I was born and raised in suburban Los Angeles. In Southern California the seasonal variations are quite subtle. Changes in the quality of light, the rising and setting of the sun and which constellations could be seen through the light pollution and smog. Plus it was a very urban environment and there were hardly any native plants or green spaces to mark the changes. We didn’t get the four seasons that I learned about in school. There was the rainy season from November to March and the smoggy season from April to October. All of my life there, I longed for seasons. I used to observe the four seasons by the calendar and my table linens – pastels and rabbits for springtime, rattan and sunflowers for summer, russet and golden leaves for fall and blue and silver for winter.
Since I have been living in Great Britain, I have come to know the seasons quite intimately. I have always lived out in the country. In Scotland, in a farm cottage, then in a gardener’s cottage and for the past three years in Devon, in a converted cider barn.
I have come to know the delicate nuances of each season and the multi-layered borderlands between them. Also, that there are many more than four seasons, or is it that there are many times within each season?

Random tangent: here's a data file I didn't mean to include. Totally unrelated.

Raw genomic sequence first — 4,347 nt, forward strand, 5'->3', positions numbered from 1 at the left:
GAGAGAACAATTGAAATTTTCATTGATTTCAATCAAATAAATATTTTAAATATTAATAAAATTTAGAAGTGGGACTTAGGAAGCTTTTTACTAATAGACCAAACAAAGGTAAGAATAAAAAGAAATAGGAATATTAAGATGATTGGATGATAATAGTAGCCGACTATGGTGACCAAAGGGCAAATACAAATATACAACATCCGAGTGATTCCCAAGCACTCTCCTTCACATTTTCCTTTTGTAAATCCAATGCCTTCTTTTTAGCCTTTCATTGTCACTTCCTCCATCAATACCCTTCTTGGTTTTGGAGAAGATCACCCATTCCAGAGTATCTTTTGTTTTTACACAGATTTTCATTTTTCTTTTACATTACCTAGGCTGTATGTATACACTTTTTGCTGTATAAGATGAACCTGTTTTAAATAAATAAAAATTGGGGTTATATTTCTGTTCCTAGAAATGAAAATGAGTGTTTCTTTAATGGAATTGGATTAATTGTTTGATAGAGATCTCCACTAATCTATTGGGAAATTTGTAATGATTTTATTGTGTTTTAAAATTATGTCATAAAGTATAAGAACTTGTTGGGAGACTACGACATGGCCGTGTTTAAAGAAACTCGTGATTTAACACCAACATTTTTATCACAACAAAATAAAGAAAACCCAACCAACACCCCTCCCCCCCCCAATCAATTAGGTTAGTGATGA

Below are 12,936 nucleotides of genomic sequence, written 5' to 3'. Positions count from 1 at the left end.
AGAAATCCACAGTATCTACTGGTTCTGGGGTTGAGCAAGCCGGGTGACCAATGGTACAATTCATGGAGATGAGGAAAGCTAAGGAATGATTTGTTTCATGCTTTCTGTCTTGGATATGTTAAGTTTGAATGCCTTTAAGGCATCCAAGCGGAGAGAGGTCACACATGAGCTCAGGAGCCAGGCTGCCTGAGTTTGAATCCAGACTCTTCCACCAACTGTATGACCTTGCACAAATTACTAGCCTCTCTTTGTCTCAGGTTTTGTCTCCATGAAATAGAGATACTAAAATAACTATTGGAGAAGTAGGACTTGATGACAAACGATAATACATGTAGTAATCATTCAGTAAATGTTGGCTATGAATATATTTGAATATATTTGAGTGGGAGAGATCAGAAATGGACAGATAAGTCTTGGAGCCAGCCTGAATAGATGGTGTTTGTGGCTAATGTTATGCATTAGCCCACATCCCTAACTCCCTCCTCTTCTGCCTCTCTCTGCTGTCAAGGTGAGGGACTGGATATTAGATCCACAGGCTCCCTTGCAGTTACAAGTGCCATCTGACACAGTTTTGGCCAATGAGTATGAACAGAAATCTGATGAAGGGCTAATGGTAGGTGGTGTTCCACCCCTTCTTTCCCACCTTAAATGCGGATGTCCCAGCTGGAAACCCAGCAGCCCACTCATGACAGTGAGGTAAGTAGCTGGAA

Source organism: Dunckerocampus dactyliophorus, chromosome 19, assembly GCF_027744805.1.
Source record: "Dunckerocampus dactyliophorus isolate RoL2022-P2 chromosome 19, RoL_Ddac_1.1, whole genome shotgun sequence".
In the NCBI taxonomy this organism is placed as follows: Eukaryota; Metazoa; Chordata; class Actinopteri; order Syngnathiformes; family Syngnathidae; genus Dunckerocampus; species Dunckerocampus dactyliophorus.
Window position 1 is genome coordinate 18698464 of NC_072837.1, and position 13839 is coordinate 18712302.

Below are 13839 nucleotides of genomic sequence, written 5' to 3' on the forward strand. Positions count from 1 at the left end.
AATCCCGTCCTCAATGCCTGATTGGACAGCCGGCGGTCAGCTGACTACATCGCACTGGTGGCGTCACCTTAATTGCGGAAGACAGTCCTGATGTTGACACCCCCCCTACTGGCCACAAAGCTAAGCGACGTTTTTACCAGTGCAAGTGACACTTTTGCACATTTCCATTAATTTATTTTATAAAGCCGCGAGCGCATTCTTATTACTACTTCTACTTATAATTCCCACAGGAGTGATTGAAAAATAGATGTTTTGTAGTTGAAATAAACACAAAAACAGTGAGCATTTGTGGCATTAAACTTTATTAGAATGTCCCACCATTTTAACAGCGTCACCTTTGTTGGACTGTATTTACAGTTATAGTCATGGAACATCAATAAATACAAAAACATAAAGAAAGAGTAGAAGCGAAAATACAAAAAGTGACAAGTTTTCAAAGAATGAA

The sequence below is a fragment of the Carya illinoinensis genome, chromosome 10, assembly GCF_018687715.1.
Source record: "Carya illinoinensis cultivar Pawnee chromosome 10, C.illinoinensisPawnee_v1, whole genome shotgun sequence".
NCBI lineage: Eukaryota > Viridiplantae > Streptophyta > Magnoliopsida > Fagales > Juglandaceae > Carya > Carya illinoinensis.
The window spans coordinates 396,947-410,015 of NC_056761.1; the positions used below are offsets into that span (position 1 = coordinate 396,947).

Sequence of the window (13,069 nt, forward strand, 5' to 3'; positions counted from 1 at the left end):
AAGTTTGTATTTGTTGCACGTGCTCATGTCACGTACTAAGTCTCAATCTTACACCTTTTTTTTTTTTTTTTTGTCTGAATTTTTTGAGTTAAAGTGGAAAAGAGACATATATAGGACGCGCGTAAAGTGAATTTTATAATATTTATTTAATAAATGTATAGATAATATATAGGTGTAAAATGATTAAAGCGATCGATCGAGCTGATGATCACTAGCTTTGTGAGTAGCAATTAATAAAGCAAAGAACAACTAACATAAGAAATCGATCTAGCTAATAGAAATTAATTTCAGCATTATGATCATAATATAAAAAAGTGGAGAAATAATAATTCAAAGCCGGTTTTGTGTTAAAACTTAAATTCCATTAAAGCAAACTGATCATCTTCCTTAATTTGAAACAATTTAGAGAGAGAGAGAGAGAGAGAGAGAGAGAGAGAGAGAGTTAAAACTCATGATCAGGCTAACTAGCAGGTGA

The time of tiny red spiders, the time of floating white feathers, when the swallows return, the time of frog spawn . . . . . . . .
The time of wild daffodils starts in about the third week of January. The first spears of the wild daffodils thrust themselves through the softening earth and last years dead leaves.
Over the next few weeks the flower buds gently swell . . . . . . . . . . . . .
So far, only one of the daffodils along the stream at Langdale Farm has flowered. I went for a walk along the mill race at Sowton Mill on Sunday and there was a trumpeting of yellow blossoms accompanied by the music of the river.
To an Early Daffodil
Thou yellow trumpeter of laggard Spring!
Thou herald of rich Summer’s myriad flowers!
The climbing sun with new recovered powers
Does warm thee into being, through the ring
Of rich, brown earth he woos thee, makes thee fling
Thy green shoots up, inheriting the dowers
Of bending sky and sudden, sweeping showers,
Till ripe and blossoming thou art a thing
To make all nature glad, thou art so gay;
To fill the lonely with a joy untold;
Nodding at every gust of wind to-day,
To-morrow jewelled with raindrops. Always bold
To stand erect, full in the dazzling play
Of April’s sun, for thou hast caught his gold.
– Amy Lowell